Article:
rgexecutable. Collaboration on that front eventually led to fixes in Helm itself, committed by its maintainer. Note that the README for the Modus themes already contains information on how Helm applies a face to the matches of grep or grep-like commands. Issue 49 confirmed what was already known in that regard (i.e. that the “–color=never” command-line option is required to use the Helm face, else a colour value from the ANSI colour vector is used—both are supported by the themes).
The faces for Flycheck, Flymake, and Flyspell that would apply an underline effect were completely rewritten to account for relevant differences between GUI and TUI Emacs.
For GUI Emacs, all affected faces will now just use a colour-coded wavy underline. Empowered by the introduction of dedicated linter-related colours in prior commits (for version 0.8.0), we no longer have to change the foreground value of the offending text in addition to applying the underline effect. Whereas before the text would also get repainted, which was too intrusive in most circumstances.
If support for wavy underlines is not available, we assume the presence of a TUI, which generally is relatively more limited in its ability to reproduce colours with precision (meaning that the dedicated linter colour could be distorted, potentially producing inaccessible combinations). So for those cases we apply a straight underline combined with a colour-coded foreground for the affected text. This makes it more intense compared to the GUI equivalent, but is the necessary course of action to overcome the constraints imposed by the underlying terminal.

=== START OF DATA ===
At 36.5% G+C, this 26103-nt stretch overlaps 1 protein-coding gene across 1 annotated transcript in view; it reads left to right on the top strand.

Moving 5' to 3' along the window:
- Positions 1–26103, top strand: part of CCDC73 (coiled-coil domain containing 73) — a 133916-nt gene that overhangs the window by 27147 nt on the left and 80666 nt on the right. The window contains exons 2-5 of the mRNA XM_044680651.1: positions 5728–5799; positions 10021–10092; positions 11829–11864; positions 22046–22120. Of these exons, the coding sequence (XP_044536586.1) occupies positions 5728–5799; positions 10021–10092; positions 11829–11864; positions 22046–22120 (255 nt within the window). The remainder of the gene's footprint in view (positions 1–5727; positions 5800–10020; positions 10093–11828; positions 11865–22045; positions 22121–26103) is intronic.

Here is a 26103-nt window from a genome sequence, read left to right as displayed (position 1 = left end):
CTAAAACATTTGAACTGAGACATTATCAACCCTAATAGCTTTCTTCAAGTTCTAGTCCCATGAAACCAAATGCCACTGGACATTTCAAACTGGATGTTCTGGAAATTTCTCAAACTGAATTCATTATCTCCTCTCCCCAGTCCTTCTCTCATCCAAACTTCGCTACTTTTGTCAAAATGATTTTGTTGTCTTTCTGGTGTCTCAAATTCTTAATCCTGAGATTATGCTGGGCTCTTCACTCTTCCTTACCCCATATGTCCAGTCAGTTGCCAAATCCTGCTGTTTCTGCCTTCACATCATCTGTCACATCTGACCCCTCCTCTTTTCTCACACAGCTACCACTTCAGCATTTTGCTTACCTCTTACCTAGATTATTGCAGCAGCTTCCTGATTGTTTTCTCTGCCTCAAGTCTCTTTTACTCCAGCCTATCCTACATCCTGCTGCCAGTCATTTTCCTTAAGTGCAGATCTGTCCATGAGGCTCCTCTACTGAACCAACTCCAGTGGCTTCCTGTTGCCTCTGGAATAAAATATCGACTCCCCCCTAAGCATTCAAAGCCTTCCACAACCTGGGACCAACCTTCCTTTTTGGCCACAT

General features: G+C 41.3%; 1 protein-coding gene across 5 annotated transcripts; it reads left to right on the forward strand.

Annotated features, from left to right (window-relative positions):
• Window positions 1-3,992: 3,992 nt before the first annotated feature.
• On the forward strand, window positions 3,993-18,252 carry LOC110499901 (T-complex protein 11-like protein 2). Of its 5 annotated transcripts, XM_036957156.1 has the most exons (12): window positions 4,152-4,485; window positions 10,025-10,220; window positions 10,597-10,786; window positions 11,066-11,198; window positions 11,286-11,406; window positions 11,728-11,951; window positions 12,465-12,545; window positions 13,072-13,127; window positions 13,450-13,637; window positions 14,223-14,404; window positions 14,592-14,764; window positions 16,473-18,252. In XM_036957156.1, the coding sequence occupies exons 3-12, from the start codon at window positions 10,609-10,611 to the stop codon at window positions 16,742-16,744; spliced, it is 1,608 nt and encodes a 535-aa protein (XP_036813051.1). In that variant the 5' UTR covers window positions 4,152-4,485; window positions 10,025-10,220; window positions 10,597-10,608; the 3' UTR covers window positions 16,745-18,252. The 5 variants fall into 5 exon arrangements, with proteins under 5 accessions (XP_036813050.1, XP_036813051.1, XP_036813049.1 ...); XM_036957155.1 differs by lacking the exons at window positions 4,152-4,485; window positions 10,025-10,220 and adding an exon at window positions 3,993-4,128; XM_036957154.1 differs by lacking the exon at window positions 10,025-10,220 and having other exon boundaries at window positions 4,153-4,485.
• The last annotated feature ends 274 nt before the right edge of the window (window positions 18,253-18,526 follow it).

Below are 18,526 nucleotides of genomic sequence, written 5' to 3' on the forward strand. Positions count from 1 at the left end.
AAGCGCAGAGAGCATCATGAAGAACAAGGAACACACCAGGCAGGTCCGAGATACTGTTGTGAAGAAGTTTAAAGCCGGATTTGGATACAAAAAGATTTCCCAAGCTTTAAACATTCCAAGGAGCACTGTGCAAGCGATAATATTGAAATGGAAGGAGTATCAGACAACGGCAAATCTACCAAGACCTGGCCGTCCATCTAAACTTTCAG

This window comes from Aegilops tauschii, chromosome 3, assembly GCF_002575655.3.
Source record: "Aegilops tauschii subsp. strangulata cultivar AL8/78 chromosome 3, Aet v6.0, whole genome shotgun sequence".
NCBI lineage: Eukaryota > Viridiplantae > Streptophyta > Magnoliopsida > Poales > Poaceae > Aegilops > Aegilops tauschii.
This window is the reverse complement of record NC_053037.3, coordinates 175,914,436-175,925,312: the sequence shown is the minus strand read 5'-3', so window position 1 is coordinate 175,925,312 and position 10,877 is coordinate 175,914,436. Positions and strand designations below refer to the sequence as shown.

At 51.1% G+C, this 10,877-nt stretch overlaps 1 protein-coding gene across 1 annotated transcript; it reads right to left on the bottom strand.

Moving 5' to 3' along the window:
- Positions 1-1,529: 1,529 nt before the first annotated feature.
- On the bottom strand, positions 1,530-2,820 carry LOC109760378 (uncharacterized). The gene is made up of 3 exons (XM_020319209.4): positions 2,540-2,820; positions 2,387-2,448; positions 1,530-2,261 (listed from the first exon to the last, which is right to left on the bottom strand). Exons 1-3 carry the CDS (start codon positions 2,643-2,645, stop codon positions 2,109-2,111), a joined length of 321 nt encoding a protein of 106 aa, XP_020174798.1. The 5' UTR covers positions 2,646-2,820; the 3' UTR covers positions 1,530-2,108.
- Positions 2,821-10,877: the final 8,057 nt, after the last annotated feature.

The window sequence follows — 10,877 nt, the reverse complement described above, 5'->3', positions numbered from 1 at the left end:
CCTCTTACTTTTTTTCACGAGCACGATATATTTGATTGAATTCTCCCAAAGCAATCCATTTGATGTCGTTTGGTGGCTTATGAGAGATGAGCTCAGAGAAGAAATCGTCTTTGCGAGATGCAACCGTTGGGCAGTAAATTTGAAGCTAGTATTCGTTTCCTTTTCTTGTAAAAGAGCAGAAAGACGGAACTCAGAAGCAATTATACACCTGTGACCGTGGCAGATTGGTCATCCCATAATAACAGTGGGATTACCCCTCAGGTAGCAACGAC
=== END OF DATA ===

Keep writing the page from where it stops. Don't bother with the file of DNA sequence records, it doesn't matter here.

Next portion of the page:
The palette of Modus Operandi underwent lots of subtle changes to make the background value of hl-line-mode more visible while retaining the overall style and character of the theme. In principle, you should not be able to tell the difference, unless presented with a careful side-by-side comparison. This is the comprehensive report, including a reproducible org-mode document with all the relevant contrast ratios: https://protesilaos.com/codelog/2020-05-10-modus-operandi-palette-review/.
Fixed `org-hide’ to actually “hide” by using the appropriate colour value.
Several other face groups received minor tweaks.
The README was improved to better present the available customisation options and to cover other topics of interest.
Updated the screen shots and their description in the relevant Wiki page: https://gitlab.com/protesilaos/modus-themes/-/wikis/Screenshots.
Added support for